Curran | Flickr

Three years after killing off Missouri’s latest statewide tobacco-tax proposal, the group representing many Missouri gas stations and convenience stores has filed two initiative-petition proposals of its own to hike the tax.

Missouri’s tobacco tax is now 17 cents a pack and is the nation’s lowest. The Missouri Petroleum Marketers & Convenience Store Association’s proposals would increase the per-pack tax to 40 cents by 2021.

Jo Mannies/St. Louis Public Radio

Almost weekly, it seems, Missouri’s Republican field for governor either gets larger or smaller.

Lt. Gov. Peter Kinder is now in the race, as is state Sen. Bob Dixon of Springfield.  State Sen. Mike Parson of Joplin is out. And two likely St. Louis area contenders – John Brunner and Eric Greitens – are in the wings, presumably waiting for the right time to launch.

All that jockeying appears to have drawn attention away from the one Republican who’s been campaigning the longest: former state House Speaker Catherine Hanaway.

State Rep. Cloria Brown
Jason Rosenbaum | St. Louis Public Radio

On this edition of the Politically Speaking podcast, St. Louis Public Radio’s Jason Rosenbaum and Jo Mannies continue their look into south St. Louis County politics by welcoming state Rep. Cloria Brown onto the show.

Brown is a city of St. Louis native who had a successful career in information technology. After working her way through several jobs, Brown eventually became vice president of information systems for MasterCard International. She was one of the few women to be a leader in the male-dominated field.

East St.  Louis Mayor Emeka Jackson-Hicks
Camille Phillips | St. Louis Public Radio

East St. Louis employees across all departments could be facing layoffs due to a budget deficit approaching $5.7 million by 2016.

“We will make every effort as an administration to review all legal options and only look at layoffs as a last resort. However at this point we really do not see how the city will avoid layoffs,” said Mayor Emeka Jackson-Hicks in a prepared statement to news outlets Sunday afternoon.

Rebecca Now (left) and Yvette Joy Liebesman (right) joined "St. Louis on the Air" in studio to discuss the history of women's suffrage.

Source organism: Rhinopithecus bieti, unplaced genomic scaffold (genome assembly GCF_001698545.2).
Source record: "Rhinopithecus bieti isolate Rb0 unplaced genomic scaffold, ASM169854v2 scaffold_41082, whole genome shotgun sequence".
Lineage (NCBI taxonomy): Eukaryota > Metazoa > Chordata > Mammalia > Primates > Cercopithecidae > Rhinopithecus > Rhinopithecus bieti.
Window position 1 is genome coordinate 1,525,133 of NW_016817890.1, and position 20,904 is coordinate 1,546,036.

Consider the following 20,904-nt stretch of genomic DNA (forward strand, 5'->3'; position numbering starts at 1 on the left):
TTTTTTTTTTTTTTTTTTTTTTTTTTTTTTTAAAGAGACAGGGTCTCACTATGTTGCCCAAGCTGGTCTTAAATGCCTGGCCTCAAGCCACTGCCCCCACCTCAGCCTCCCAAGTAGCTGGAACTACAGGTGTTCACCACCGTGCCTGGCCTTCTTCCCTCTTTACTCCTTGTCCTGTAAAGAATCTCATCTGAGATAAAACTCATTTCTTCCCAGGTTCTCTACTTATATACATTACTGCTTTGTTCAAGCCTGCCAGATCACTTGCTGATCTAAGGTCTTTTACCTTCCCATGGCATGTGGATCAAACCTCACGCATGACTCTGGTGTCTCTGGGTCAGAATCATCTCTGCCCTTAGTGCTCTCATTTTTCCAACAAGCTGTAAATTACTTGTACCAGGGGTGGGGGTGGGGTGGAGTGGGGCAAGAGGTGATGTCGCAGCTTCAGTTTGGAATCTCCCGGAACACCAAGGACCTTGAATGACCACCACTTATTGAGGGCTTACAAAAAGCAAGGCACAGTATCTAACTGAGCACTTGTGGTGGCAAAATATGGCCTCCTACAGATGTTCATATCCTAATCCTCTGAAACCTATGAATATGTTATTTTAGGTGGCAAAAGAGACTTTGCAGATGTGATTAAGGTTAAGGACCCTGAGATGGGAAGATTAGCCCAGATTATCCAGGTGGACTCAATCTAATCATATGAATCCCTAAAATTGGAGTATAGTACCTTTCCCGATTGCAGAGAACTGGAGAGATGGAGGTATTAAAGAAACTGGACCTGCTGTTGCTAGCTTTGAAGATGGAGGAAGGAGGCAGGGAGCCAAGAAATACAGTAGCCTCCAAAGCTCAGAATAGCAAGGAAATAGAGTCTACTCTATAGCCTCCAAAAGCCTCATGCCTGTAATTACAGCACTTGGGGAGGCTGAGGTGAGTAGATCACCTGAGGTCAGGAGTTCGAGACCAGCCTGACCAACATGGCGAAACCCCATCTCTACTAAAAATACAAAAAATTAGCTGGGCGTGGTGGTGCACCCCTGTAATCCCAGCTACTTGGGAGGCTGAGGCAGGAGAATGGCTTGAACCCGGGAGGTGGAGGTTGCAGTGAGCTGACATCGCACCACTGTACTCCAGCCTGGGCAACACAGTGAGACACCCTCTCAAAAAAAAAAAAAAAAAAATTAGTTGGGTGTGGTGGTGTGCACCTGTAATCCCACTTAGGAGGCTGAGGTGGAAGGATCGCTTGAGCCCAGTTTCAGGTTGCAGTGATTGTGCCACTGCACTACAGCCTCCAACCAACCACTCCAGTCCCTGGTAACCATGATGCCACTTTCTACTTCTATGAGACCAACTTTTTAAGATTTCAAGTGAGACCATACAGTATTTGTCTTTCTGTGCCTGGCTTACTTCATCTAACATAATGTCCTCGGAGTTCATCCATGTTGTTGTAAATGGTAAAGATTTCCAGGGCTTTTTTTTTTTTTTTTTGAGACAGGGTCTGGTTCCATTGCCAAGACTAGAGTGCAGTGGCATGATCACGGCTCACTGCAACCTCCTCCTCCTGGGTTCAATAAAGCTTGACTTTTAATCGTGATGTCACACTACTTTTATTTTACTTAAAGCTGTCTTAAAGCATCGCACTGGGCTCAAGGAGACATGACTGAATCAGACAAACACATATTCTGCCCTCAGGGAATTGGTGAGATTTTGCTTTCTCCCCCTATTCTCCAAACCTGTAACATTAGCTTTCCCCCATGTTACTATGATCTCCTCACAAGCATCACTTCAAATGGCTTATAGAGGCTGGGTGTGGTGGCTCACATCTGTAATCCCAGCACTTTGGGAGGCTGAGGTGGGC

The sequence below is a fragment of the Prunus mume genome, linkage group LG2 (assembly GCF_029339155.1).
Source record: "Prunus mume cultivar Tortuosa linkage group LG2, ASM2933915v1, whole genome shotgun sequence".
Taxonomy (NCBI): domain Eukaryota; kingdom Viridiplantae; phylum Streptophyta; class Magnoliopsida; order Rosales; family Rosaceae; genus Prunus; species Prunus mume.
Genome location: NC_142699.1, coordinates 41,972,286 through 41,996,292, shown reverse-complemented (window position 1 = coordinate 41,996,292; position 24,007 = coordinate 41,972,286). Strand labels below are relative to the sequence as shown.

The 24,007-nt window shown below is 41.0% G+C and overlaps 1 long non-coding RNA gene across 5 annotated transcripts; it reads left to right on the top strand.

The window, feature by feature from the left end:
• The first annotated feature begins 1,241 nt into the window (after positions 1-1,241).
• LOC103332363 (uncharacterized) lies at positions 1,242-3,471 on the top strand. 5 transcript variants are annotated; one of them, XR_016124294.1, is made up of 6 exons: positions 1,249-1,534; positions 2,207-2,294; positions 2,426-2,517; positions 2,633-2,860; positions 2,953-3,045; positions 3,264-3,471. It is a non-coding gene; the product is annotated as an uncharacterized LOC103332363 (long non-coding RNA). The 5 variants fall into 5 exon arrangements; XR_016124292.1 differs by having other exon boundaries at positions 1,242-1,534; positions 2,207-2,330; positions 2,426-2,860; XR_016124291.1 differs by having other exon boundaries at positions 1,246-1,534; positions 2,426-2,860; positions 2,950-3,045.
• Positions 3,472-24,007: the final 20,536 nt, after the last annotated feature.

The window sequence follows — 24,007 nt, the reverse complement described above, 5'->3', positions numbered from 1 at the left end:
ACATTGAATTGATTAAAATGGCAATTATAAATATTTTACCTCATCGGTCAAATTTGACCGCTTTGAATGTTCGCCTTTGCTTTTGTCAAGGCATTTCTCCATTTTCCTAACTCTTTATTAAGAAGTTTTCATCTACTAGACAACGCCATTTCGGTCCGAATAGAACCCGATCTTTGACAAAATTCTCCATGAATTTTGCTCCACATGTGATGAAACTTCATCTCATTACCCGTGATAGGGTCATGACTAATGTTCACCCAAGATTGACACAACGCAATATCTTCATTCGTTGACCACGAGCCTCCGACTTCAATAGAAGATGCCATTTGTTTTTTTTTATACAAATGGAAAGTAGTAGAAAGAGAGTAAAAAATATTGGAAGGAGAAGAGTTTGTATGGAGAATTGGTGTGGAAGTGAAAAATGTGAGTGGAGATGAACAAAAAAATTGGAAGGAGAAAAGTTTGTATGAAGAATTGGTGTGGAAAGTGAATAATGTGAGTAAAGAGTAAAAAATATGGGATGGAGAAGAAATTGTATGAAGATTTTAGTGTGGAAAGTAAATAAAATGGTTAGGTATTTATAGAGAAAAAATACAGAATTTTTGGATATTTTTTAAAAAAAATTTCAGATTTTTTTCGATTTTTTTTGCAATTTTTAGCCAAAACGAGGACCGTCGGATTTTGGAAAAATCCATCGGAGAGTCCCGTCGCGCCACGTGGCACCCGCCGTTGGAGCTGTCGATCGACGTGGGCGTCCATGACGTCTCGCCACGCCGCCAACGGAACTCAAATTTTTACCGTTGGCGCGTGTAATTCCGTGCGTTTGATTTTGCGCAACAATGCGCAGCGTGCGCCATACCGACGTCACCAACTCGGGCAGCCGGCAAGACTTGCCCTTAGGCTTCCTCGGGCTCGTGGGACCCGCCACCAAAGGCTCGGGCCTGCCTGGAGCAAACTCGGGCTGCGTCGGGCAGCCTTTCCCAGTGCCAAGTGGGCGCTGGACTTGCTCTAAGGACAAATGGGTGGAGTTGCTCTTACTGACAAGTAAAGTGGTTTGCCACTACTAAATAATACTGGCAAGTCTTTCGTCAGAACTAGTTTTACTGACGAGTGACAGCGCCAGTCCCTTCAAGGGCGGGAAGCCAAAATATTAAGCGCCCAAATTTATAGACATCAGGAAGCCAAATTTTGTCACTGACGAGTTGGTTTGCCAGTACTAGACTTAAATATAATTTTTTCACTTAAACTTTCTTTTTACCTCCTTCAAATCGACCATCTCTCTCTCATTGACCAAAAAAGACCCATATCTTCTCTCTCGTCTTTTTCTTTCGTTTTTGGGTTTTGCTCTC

Áine O'Connor | St. Louis Public Radio

August 26, 2015 marks the 95th anniversary of the ratification of the 19th Amendment, which gave women the right to vote. It also marks the victory of the women’s suffrage movement in the United States: a seventy-year fight for the right to self-govern that encouraged women to continue struggling for equal rights in the following decades.

St. Louis County Police form a line in front of protesters on Tuesday. They were put in charge of securing protests on Monday when St. Louis County Executive Steve Stenger called a state of emergency.
Jason Rosenbaum | St. Louis Public Radio

Updated 10 a.m. Friday with lifting of state of emergency. On a cloudless Tuesday night on West Florissant Avenue, the mood was relatively calm. A few dozen protesters, onlookers and media milled about on a parking lot – a far cry from chaos that struck the thoroughfare on Sunday night.

Department of Health and Senior Services Director Gail Vasterling
Missouri Department of Health and Senior Services

A Missouri Senate committee is threatening legal sanctions against a member of Gov. Jay Nixon's cabinet after the first day of hearings into the operations of Planned Parenthood in Missouri.

Committee chairman Kurt Schaefer, R-Columbia, on Thursday asked Department of Health and Senior Services Director Gail Vasterling to disclose the name of the hospital that has a working agreement with Planned Parenthood's Columbia clinic.  Vasterling refused.

Copyright 2015 NPR. To see more, visit http://www.npr.org/.

Transcript

ROBERT SIEGEL, HOST:

This past week, residents of Ferguson, Mo., and demonstrators from far afield mark the anniversary of the shooting death of 18-year-old Michael Brown. There were angry-but-peaceful protests.

Tom Dempsey R. Mo Senator 02182014
Official photo

Former Missouri Senate President Pro Tem Tom Dempsey, who resigned less than a week ago, says his new title is “director of business development’’ at a Clayton-based lobbying firm, Gate Way Group.

Dempsey, a Republican from St. Charles, said in an interview that he began work this week. His resignation from the state Senate was effective last Friday.

On a recent Saturday, Irma Moore and her daughters BreaDora, 11, Lydia, 6, Laura, 4 and Elizabeth, 7 months, visited a longtime Ferguson staple for ice cream cones.
Durrie Bouscaren | St. Louis Public Radio

The first time I met the Moore family, it was in the middle of the night.

On August 17, 2014, protests in Ferguson took a violent turn. After reports of a shooting, police forced demonstrators to disperse with tear gas and rubber bullets. In her suburban home just a few blocks away, Irma Moore and her five children were huddled together on the couch, watching the events on television.